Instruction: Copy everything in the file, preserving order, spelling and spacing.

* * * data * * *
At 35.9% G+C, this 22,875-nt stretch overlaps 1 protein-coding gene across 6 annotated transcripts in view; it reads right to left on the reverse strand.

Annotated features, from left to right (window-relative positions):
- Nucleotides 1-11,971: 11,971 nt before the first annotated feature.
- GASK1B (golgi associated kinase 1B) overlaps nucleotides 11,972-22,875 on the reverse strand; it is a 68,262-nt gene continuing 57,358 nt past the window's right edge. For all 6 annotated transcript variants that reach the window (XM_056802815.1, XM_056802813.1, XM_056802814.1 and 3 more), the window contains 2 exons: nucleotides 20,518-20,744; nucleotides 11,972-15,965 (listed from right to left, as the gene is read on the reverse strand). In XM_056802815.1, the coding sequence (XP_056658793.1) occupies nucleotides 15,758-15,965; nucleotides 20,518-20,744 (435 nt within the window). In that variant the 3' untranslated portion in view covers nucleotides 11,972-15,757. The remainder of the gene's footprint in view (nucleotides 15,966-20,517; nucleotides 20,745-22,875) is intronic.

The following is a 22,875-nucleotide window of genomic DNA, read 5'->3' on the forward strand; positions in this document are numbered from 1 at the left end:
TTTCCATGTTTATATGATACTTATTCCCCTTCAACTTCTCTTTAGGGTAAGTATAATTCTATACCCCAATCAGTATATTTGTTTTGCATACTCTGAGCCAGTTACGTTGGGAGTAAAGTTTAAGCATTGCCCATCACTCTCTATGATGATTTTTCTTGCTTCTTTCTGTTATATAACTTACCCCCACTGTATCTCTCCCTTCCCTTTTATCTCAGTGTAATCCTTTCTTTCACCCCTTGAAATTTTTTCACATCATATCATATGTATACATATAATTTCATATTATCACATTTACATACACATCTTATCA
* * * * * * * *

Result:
At 35.9% G+C, this 22,875-nt stretch overlaps 1 protein-coding gene across 6 annotated transcripts in view; it reads right to left on the reverse strand.

Annotated features, from left to right (window-relative positions):
- Nucleotides 1-11,971: 11,971 nt before the first annotated feature.
- GASK1B (golgi associated kinase 1B) overlaps nucleotides 11,972-22,875 on the reverse strand; it is a 68,262-nt gene continuing 57,358 nt past the window's right edge. For all 6 annotated transcript variants that reach the window (XM_056802815.1, XM_056802813.1, XM_056802814.1 and 3 more), the window contains 2 exons: nucleotides 20,518-20,744; nucleotides 11,972-15,965 (listed from right to left, as the gene is read on the reverse strand). In XM_056802815.1, the coding sequence (XP_056658793.1) occupies nucleotides 15,758-15,965; nucleotides 20,518-20,744 (435 nt within the window). In that variant the 3' untranslated portion in view covers nucleotides 11,972-15,757. The remainder of the gene's footprint in view (nucleotides 15,966-20,517; nucleotides 20,745-22,875) is intronic.

The following is a 22,875-nucleotide window of genomic DNA, read 5'->3' on the forward strand; positions in this document are numbered from 1 at the left end:
TTTCCATGTTTATATGATACTTATTCCCCTTCAACTTCTCTTTAGGGTAAGTATAATTCTATACCCCAATCAGTATATTTGTTTTGCATACTCTGAGCCAGTTACGTTGGGAGTAAAGTTTAAGCATTGCCCATCACTCTCTATGATGATTTTTCTTGCTTCTTTCTGTTATATAACTTACCCCCACTGTATCTCTCCCTTCCCTTTTATCTCAGTGTAATCCTTTCTTTCACCCCTTGAAATTTTTTCACATCATATCATATGTATACATATAATTTCATATTATCACATTTACATACACATCTTATCA